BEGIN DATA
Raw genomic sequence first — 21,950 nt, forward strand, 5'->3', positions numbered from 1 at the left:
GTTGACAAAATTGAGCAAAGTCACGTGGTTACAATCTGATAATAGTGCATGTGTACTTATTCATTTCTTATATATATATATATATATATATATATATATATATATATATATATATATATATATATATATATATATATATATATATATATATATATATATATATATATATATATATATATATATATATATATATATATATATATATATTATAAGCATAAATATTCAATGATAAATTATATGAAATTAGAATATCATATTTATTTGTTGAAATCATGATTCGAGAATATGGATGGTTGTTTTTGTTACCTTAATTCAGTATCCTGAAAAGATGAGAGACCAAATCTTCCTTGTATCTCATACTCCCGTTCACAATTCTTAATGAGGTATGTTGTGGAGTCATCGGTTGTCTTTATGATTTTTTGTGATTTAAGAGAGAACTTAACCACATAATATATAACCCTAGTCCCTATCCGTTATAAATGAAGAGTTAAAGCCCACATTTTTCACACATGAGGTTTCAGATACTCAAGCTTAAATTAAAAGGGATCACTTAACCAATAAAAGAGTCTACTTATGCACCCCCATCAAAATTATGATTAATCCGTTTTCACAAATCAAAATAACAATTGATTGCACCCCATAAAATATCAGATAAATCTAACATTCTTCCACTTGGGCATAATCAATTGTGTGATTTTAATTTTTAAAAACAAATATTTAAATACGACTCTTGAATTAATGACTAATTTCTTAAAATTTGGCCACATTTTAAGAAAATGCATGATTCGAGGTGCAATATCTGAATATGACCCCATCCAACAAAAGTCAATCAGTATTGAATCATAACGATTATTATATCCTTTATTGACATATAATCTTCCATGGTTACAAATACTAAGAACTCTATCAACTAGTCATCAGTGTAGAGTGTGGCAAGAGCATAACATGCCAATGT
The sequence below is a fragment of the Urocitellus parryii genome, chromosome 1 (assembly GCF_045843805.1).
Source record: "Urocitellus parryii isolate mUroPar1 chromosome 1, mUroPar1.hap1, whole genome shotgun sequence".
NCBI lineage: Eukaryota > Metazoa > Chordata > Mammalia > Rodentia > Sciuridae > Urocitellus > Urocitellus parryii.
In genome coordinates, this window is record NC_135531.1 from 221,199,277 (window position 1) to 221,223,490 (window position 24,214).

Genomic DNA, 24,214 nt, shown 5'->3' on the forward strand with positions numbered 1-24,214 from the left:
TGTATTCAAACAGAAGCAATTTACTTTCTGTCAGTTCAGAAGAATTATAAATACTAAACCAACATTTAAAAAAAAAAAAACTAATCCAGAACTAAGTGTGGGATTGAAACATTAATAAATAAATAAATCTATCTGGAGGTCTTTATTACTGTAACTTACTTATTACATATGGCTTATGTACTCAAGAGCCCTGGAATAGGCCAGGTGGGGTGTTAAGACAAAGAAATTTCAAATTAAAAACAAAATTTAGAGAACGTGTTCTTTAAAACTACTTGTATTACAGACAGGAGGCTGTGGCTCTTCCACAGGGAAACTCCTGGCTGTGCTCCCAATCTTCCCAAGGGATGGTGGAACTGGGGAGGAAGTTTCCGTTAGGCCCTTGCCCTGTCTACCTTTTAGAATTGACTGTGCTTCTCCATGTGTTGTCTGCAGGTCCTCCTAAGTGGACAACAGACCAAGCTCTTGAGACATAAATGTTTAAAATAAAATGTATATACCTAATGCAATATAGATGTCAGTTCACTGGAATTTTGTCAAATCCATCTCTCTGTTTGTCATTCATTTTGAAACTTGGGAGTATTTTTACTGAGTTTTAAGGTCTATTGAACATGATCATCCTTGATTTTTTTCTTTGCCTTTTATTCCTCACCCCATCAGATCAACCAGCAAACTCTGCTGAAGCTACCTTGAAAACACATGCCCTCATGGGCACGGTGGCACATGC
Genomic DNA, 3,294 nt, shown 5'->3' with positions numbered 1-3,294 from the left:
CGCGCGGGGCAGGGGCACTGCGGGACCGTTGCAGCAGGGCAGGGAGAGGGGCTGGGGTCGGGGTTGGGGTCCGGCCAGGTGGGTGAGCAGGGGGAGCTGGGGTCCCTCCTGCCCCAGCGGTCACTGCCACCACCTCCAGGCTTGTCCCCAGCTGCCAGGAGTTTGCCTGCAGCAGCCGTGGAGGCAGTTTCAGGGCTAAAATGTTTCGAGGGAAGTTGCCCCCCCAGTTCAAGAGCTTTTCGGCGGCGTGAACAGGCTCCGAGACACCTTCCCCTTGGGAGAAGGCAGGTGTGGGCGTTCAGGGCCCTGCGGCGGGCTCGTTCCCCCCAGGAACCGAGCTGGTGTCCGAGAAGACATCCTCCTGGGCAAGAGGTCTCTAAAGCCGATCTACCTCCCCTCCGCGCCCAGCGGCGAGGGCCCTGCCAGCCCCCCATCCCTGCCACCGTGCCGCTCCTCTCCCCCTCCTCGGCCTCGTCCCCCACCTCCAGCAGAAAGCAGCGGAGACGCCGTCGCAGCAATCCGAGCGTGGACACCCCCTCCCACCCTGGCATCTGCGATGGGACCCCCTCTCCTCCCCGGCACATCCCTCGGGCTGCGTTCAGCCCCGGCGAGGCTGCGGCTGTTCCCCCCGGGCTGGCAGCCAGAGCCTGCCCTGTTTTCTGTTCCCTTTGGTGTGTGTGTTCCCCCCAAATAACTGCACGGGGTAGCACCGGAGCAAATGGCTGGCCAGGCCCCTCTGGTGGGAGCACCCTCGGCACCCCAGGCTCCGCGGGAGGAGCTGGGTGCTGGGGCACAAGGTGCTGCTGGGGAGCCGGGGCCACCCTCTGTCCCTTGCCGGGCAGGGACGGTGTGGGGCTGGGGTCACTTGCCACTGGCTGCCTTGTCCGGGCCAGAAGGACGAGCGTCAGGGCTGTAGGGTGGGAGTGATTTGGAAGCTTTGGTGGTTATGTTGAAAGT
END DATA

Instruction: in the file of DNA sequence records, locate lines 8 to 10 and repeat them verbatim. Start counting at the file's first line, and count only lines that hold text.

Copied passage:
TGTATTCAAACAGAAGCAATTTACTTTCTGTCAGTTCAGAAGAATTATAAATACTAAACCAACATTTAAAAAAAAAAAAACTAATCCAGAACTAAGTGTGGGATTGAAACATTAATAAATAAATAAATCTATCTGGAGGTCTTTATTACTGTAACTTACTTATTACATATGGCTTATGTACTCAAGAGCCCTGGAATAGGCCAGGTGGGGTGTTAAGACAAAGAAATTTCAAATTAAAAACAAAATTTAGAGAACGTGTTCTTTAAAACTACTTGTATTACAGACAGGAGGCTGTGGCTCTTCCACAGGGAAACTCCTGGCTGTGCTCCCAATCTTCCCAAGGGATGGTGGAACTGGGGAGGAAGTTTCCGTTAGGCCCTTGCCCTGTCTACCTTTTAGAATTGACTGTGCTTCTCCATGTGTTGTCTGCAGGTCCTCCTAAGTGGACAACAGACCAAGCTCTTGAGACATAAATGTTTAAAATAAAATGTATATACCTAATGCAATATAGATGTCAGTTCACTGGAATTTTGTCAAATCCATCTCTCTGTTTGTCATTCATTTTGAAACTTGGGAGTATTTTTACTGAGTTTTAAGGTCTATTGAACATGATCATCCTTGATTTTTTTCTTTGCCTTTTATTCCTCACCCCATCAGATCAACCAGCAAACTCTGCTGAAGCTACCTTGAAAACACATGCCCTCATGGGCACGGTGGCACATGC
Genomic DNA, 3,294 nt, shown 5'->3' with positions numbered 1-3,294 from the left:
CGCGCGGGGCAGGGGCACTGCGGGACCGTTGCAGCAGGGCAGGGAGAGGGGCTGGGGTCGGGGTTGGGGTCCGGCCAGGTGGGTGAGCAGGGGGAGCTGGGGTCCCTCCTGCCCCAGCGGTCACTGCCACCACCTCCAGGCTTGTCCCCAGCTGCCAGGAGTTTGCCTGCAGCAGCCGTGGAGGCAGTTTCAGGGCTAAAATGTTTCGAGGGAAGTTGCCCCCCCAGTTCAAGAGCTTTTCGGCGGCGTGAACAGGCTCCGAGACACCTTCCCCTTGGGAGAAGGCAGGTGTGGGCGTTCAGGGCCCTGCGGCGGGCTCGTTCCCCCCAGGAACCGAGCTGGTGTCCGAGAAGACATCCTCCTGGGCAAGAGGTCTCTAAAGCCGATCTACCTCCCCTCCGCGCCCAGCGGCGAGGGCCCTGCCAGCCCCCCATCCCTGCCACCGTGCCGCTCCTCTCCCCCTCCTCGGCCTCGTCCCCCACCTCCAGCAGAAAGCAGCGGAGACGCCGTCGCAGCAATCCGAGCGTGGACACCCCCTCCCACCCTGGCATCTGCGATGGGACCCCCTCTCCTCCCCGGCACATCCCTCGGGCTGCGTTCAGCCCCGGCGAGGCTGCGGCTGTTCCCCCCGGGCTGGCAGCCAGAGCCTGCCCTGTTTTCTGTTCCCTTTGGTGTGTGTGTTCCCCCCAAATAACTGCACGGGGTAGCACCGGAGCAAATGGCTGGCCAGGCCCCTCTGGTGGGAGCACCCTCGGCACCCCAGGCTCCGCGGGAGGAGCTGGGTGCTGGGGCACAAGGTGCTGCTGGGGAGCCGGGGCCACCCTCTGTCCCTTGCCGGGCAGGGACGGTGTGGGGCTGGGGTCACTTGCCACTGGCTGCCTTGTCCGGGCCAGAAGGACGAGCGTCAGGGCTGTAGGGTGGGAGTGATTTGGAAGCTTTGGTGGTTATGTTGAAAGT